This muddler's ergonomic design is comfortable—perfect for a busy bartender who's muddling many drinks per night. The durable material is designed to last for years of cocktail hours. Throw it in the dishwasher when you’re done for easy cleanup.
Best Versatile: Winco Wooden Muddler Lacquered Walnut
Ideal for fragile ingredients, like herbs
Lacquer can chip off over time
Hard to grip when wet
“To muddle multiple ingredients, you need a versatile muddler,” says Nate Fishman, a bartender at New York City's Liquor Lab and ambassador for Santera Tequila. “A wooden muddler lets you extract the flavor of everything from herbs to spices. If you want to find a muddler to use specifically for cocktails, a wooden muddler—lacquered hardwood with a flat end—is best.”
This affordable option is designed specifically for the rigorous demands of hospitality professionals. It's incredibly easy to clean, too, as the lacquer protects the wood from being porous. All you have to do is wash, rinse, and dry. However, since it's lacquered, it may get slick when wet. When preparing drinks, Fishman notes that muddling is always based on the ingredient rather than the cocktail, and that it's best to muddle the ingredient alone before adding any liquids.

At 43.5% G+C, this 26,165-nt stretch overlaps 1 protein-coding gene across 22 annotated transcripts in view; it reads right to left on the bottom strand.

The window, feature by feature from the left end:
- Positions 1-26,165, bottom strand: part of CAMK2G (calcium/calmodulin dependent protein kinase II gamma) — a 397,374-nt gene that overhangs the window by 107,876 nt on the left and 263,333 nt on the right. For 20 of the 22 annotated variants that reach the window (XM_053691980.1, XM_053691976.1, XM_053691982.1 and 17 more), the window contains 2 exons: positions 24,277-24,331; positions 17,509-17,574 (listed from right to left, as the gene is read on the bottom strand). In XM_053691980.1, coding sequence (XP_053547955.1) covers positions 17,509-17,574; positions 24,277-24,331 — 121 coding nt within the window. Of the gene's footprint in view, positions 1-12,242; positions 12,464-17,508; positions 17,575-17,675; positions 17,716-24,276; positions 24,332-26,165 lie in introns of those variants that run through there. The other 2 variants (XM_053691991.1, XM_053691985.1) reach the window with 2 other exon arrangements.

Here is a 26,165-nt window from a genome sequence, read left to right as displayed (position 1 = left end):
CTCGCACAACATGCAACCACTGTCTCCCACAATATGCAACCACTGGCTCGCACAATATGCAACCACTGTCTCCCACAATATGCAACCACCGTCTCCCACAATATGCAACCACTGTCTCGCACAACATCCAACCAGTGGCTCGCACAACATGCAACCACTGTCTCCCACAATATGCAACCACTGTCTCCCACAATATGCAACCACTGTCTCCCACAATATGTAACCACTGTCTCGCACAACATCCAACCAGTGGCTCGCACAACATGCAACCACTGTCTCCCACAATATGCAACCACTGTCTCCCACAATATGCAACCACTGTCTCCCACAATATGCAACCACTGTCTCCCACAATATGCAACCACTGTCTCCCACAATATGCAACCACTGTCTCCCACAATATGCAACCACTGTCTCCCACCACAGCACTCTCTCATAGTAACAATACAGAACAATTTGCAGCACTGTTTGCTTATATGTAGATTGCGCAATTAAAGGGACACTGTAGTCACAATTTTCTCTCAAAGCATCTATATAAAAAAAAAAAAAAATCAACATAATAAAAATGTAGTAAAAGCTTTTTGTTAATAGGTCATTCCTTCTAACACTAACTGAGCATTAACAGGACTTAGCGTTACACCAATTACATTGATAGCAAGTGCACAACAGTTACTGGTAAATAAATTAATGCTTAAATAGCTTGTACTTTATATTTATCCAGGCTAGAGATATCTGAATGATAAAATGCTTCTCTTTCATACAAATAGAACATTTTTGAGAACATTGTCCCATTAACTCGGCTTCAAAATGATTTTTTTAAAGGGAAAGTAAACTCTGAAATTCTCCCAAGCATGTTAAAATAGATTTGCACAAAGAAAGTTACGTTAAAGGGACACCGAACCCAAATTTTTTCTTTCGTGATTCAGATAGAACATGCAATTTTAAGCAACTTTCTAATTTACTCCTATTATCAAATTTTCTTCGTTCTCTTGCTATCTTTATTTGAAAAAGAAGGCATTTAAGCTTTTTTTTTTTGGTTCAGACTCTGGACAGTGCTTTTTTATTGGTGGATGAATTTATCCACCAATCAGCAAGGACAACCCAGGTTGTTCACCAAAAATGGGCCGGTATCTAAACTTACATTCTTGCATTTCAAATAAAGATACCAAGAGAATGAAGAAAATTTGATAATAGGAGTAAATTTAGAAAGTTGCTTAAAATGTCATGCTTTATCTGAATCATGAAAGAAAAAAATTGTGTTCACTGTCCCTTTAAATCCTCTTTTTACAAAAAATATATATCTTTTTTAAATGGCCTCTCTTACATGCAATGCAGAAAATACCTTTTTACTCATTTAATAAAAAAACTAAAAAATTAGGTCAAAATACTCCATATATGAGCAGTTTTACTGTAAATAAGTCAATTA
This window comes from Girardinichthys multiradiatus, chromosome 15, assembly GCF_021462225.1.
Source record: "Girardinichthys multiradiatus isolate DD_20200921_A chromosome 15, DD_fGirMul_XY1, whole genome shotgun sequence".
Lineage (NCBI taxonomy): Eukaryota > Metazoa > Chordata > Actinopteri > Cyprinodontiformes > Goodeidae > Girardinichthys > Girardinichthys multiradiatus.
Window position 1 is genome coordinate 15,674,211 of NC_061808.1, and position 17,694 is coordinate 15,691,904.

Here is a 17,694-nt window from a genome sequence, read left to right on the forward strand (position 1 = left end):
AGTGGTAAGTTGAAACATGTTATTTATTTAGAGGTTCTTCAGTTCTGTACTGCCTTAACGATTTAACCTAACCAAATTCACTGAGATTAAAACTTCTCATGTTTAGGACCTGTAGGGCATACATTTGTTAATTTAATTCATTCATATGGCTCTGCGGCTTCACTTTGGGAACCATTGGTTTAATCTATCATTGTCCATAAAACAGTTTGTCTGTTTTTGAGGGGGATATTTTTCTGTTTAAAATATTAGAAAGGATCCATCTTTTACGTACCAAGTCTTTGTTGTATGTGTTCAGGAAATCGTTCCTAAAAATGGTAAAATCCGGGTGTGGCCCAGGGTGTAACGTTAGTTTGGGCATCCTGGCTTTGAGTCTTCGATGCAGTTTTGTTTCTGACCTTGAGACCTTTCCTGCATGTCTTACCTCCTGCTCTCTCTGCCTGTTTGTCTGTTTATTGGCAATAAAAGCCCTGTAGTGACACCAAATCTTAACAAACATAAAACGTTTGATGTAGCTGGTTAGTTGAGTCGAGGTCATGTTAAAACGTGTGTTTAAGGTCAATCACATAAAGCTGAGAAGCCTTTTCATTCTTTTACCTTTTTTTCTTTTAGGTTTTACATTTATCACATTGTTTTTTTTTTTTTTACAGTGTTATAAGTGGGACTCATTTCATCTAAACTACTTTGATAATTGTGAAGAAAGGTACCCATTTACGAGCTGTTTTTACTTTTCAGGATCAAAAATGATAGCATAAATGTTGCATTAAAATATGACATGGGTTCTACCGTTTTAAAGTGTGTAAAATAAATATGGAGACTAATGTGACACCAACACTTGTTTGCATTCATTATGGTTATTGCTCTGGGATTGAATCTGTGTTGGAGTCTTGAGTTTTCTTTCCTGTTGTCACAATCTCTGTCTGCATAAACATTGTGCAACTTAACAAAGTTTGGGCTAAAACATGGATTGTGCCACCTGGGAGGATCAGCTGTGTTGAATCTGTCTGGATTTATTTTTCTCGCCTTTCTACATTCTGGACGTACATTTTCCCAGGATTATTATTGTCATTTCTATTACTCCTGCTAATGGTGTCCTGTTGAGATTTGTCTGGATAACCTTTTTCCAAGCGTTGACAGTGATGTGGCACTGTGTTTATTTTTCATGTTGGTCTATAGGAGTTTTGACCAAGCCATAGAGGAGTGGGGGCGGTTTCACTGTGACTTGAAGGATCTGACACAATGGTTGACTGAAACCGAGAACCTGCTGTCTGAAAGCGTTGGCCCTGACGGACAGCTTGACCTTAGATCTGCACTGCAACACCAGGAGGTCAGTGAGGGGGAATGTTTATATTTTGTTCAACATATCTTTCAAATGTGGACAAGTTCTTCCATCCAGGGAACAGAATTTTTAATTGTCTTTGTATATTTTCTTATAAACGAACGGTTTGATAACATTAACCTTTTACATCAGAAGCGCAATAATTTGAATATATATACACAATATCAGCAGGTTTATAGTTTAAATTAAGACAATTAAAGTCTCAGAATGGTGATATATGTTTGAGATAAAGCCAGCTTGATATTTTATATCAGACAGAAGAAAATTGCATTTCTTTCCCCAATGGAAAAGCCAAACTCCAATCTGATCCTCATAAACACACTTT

Fishman recommends two to four light presses for mint; six to eight for berries, cucumber, and ginger; and ten to 12 for citrus.
Bartenders swear by Cocktail Kingdom’s Bad Ass Muddler (view at Amazon), noting the two sides will make quick work of any and every ingredient you’re looking to muddle. If you’re looking for a tool with more style points, the design of the Outset Professional Cocktail Muddler (view at Amazon) gives off a mid-century modern appeal.
What to Look for When Buying a Cocktail Muddler
Materials matter. Wood with lacquer, paint, or other finishes may add an aesthetic appeal, but over time, they will likely chip off and land in your drink. Opt for high-quality, food-safe polypropylene or natural wood.
If you purchase a wooden muddler, extend its life by taking proper care of it. Just like you would a wooden cutting board, oil the muddler with grapeseed or olive oil to prevent it from drying out. Wash a wooden muddler via hand.
Consider that you’re going to put this muddler to work. You want one that will fit snugly in your hand while muddling down ingredients. With that in mind, look for a muddler with an ergonomic design and heavy weight, making it less stressful on your muscles to grind down herbs, spices, and fruits.
How do you muddle a cocktail?
Start off by adding your ingredients to the glass. From there, gently press and twist the muddler over the bushels of herbs or spices. If you’re working with herbs, take care not to overwork the leaves, as over-muddling will leave you with bitter, tannic flavors rather than fresh herbaceous scents. When muddling spices, you can apply more pressure to release the fragrances.
Which cocktails need to be muddled?
The classic muddled cocktails are mojitos and caipirinhas. That said, any cocktail that requires the addition of herbs and spices, like the raspberry lemon or ginger tea cocktail, could benefit from a muddle to express the flavors of the ingredients.
Why Trust The Spruce Eats?
Kate Dingwall is a seasoned spirits and wine writer, working bartender, and sommelier. She is based in Toronto and holds a Wine & Spirit Education Trust Level III qualification. She has also written about the best cocktail shakers and margarita mixes for The Spruce Eats.